The EU’s own campaign consists of #ThisTimeI’mVoting, where you can sign up for news relevant to the elections as well as information on how to vote and how to get involved. Additionally, if you are over 18 and an EU national you can vote in the country you currently live (where your UWC is located), but you need to express your intention to do so and be put on the electoral roll in that country. Find out the specifics here.
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You do not need to look far for students willing to take on this task with you either. Grassroots action is an aspect of student life that can be found at all of the UWC campuses. It is often the moments where our mission shines the brightest, as it did when UWC students marched in Maastricht to support Haroon Rezaie and Afghan refugees fearing deportation in December 2017. Towards 2019, we need to point this strength towards supporting the European Project. 

Need for Grassroots Action
The need for pro-European grassroots action grows with the arrival of Steve Bannon in Europe. Known as the “brains behind Trump success in the U.S presidential election”, Bannon has already outlined his first advice to far-right European parties, that is to wear racist badge “like a medal.”

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This year, Bannon founded an organization called the Movement which, according to Bannon himself in an interview with the Daily Beast, aims to provide policy, polling, and strategic support for far-right parties across the continent in the runup to the May 2019 European Parliament elections. The goal is to turn the EU legislature, historically a consensus-minded body, into a battleground that the far right can use to undermine the coherence of the entire European project.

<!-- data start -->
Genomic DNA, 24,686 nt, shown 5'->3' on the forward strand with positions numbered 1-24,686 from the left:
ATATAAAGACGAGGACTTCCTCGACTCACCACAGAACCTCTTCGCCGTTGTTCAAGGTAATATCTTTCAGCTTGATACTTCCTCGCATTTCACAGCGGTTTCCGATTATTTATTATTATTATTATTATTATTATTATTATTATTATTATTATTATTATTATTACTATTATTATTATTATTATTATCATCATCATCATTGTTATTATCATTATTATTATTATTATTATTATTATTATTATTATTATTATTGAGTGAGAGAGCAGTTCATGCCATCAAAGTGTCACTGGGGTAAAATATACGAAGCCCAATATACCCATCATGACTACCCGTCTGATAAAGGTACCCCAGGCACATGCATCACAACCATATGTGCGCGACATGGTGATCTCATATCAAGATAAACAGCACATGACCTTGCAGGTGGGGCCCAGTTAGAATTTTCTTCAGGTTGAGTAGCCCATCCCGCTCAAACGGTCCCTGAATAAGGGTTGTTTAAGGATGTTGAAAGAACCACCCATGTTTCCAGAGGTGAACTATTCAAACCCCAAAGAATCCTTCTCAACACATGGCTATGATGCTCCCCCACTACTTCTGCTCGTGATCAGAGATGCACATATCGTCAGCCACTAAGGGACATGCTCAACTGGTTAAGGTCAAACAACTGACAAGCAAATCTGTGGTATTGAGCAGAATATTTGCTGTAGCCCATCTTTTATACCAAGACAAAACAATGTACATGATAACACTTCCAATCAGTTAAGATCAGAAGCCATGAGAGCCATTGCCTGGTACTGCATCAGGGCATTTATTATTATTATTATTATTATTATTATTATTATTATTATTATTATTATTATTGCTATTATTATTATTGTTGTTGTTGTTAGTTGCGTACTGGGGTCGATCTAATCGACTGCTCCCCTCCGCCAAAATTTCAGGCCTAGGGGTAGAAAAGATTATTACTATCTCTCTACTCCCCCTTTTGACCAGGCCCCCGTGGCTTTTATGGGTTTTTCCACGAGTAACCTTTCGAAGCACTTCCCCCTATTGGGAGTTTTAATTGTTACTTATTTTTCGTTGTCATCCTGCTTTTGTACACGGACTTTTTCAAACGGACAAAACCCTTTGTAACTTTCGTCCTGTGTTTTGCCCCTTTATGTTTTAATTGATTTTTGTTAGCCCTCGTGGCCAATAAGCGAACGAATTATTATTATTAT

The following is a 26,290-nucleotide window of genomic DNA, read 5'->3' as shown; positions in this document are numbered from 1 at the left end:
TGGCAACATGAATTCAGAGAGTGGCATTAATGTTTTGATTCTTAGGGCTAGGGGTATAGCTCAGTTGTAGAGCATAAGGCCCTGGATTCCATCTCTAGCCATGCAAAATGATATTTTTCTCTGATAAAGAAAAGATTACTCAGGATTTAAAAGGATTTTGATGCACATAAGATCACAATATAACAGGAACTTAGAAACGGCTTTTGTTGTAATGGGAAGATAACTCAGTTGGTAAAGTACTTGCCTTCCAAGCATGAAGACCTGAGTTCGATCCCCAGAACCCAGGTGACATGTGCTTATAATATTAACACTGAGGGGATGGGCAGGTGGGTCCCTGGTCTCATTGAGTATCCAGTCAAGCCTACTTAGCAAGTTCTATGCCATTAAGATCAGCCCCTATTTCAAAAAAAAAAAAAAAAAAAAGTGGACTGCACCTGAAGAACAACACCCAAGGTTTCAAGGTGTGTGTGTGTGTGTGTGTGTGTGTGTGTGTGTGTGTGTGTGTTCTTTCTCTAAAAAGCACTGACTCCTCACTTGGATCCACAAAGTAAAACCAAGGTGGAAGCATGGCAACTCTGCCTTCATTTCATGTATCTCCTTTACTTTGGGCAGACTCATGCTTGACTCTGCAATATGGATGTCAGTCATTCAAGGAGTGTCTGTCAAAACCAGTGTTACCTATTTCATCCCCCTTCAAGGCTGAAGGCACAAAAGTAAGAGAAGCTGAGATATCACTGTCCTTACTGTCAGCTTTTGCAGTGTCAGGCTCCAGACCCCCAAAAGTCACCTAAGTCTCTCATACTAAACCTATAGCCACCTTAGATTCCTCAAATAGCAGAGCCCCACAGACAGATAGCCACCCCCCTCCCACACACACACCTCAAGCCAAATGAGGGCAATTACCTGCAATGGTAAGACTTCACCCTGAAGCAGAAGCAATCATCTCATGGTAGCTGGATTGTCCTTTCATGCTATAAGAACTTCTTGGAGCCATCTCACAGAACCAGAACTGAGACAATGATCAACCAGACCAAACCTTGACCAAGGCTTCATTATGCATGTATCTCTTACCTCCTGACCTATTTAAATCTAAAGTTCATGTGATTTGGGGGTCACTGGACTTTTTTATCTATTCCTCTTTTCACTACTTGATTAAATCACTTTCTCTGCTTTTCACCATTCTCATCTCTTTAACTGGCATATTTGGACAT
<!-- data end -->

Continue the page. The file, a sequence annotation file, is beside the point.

Steve Bannon, the former chief strategist for U.S. President Donald Trump, speaks at an event hosted by the weekly right-wing Swiss magazine Die Weltwoche on March 6, 2018 in Zurich, Switzerland. Adrian Bretscher/Getty Images

Fortunately for Europe, Bannon’s movement is meeting opposition from the very wing it is trying to support. The leader of the German far-right party Alternativ für Deutschland (AfD) Alexander Gauland said about Bannons movement “I do not see any great opportunities for cooperation. We’re not in America.” Additionally, Jérôme Rivière, a member of France’s far-right National Rally said “Bannon is American and has no place in a European political party.”
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This seems to pour cold water over Bannons plan, but it would be naïve to think that his Movement will not play to the right-wing parties advantage. Bannon and his ideology of hatred has been devastating to American politics, a liberal Europe needs to fend it off in May. With the Eurosceptics receiving reinforcements from across the Atlantic, pro-European politicians need support as well. Hopefully such support can be found at UWC.